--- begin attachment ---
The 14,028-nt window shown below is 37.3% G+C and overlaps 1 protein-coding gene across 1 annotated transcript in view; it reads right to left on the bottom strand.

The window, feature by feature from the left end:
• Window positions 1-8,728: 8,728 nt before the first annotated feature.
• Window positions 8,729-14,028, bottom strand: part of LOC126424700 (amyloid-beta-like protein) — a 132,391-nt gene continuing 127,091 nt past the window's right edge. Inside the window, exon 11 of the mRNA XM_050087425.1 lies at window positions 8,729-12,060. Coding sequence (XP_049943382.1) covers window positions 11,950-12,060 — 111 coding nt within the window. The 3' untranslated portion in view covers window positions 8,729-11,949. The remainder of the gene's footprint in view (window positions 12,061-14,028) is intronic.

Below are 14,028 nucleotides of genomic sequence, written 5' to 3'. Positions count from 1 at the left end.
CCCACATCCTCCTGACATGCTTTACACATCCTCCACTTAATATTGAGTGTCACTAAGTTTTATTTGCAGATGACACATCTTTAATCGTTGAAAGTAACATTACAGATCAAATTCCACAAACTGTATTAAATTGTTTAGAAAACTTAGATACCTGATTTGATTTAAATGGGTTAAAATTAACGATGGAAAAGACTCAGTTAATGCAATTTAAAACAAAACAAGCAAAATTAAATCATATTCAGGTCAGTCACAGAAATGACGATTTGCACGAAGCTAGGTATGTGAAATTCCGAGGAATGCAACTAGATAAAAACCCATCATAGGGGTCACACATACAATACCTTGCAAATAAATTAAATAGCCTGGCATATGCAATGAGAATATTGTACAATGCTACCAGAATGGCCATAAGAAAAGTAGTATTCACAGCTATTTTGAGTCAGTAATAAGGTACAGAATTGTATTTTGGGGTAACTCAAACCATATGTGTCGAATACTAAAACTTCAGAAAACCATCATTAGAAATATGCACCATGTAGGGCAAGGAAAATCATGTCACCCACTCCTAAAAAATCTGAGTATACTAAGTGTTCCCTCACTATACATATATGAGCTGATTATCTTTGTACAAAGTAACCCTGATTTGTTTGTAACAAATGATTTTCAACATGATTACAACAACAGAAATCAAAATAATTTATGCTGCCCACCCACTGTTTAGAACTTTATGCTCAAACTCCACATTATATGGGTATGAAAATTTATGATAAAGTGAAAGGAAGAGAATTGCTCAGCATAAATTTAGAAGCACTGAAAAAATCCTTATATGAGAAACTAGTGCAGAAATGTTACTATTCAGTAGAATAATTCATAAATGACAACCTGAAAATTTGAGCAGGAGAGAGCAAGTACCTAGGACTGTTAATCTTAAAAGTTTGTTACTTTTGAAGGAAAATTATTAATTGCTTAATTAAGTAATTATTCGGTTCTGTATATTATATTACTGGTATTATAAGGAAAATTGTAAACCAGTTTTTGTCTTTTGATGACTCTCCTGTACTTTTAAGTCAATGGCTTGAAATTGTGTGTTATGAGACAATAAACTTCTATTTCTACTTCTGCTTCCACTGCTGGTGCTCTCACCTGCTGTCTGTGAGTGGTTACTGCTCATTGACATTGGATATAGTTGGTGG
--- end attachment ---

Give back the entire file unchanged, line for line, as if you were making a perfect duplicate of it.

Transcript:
The 14,028-nt window shown below is 37.3% G+C and overlaps 1 protein-coding gene across 1 annotated transcript in view; it reads right to left on the bottom strand.

The window, feature by feature from the left end:
• Window positions 1-8,728: 8,728 nt before the first annotated feature.
• Window positions 8,729-14,028, bottom strand: part of LOC126424700 (amyloid-beta-like protein) — a 132,391-nt gene continuing 127,091 nt past the window's right edge. Inside the window, exon 11 of the mRNA XM_050087425.1 lies at window positions 8,729-12,060. Coding sequence (XP_049943382.1) covers window positions 11,950-12,060 — 111 coding nt within the window. The 3' untranslated portion in view covers window positions 8,729-11,949. The remainder of the gene's footprint in view (window positions 12,061-14,028) is intronic.

Below are 14,028 nucleotides of genomic sequence, written 5' to 3'. Positions count from 1 at the left end.
CCCACATCCTCCTGACATGCTTTACACATCCTCCACTTAATATTGAGTGTCACTAAGTTTTATTTGCAGATGACACATCTTTAATCGTTGAAAGTAACATTACAGATCAAATTCCACAAACTGTATTAAATTGTTTAGAAAACTTAGATACCTGATTTGATTTAAATGGGTTAAAATTAACGATGGAAAAGACTCAGTTAATGCAATTTAAAACAAAACAAGCAAAATTAAATCATATTCAGGTCAGTCACAGAAATGACGATTTGCACGAAGCTAGGTATGTGAAATTCCGAGGAATGCAACTAGATAAAAACCCATCATAGGGGTCACACATACAATACCTTGCAAATAAATTAAATAGCCTGGCATATGCAATGAGAATATTGTACAATGCTACCAGAATGGCCATAAGAAAAGTAGTATTCACAGCTATTTTGAGTCAGTAATAAGGTACAGAATTGTATTTTGGGGTAACTCAAACCATATGTGTCGAATACTAAAACTTCAGAAAACCATCATTAGAAATATGCACCATGTAGGGCAAGGAAAATCATGTCACCCACTCCTAAAAAATCTGAGTATACTAAGTGTTCCCTCACTATACATATATGAGCTGATTATCTTTGTACAAAGTAACCCTGATTTGTTTGTAACAAATGATTTTCAACATGATTACAACAACAGAAATCAAAATAATTTATGCTGCCCACCCACTGTTTAGAACTTTATGCTCAAACTCCACATTATATGGGTATGAAAATTTATGATAAAGTGAAAGGAAGAGAATTGCTCAGCATAAATTTAGAAGCACTGAAAAAATCCTTATATGAGAAACTAGTGCAGAAATGTTACTATTCAGTAGAATAATTCATAAATGACAACCTGAAAATTTGAGCAGGAGAGAGCAAGTACCTAGGACTGTTAATCTTAAAAGTTTGTTACTTTTGAAGGAAAATTATTAATTGCTTAATTAAGTAATTATTCGGTTCTGTATATTATATTACTGGTATTATAAGGAAAATTGTAAACCAGTTTTTGTCTTTTGATGACTCTCCTGTACTTTTAAGTCAATGGCTTGAAATTGTGTGTTATGAGACAATAAACTTCTATTTCTACTTCTGCTTCCACTGCTGGTGCTCTCACCTGCTGTCTGTGAGTGGTTACTGCTCATTGACATTGGATATAGTTGGTGG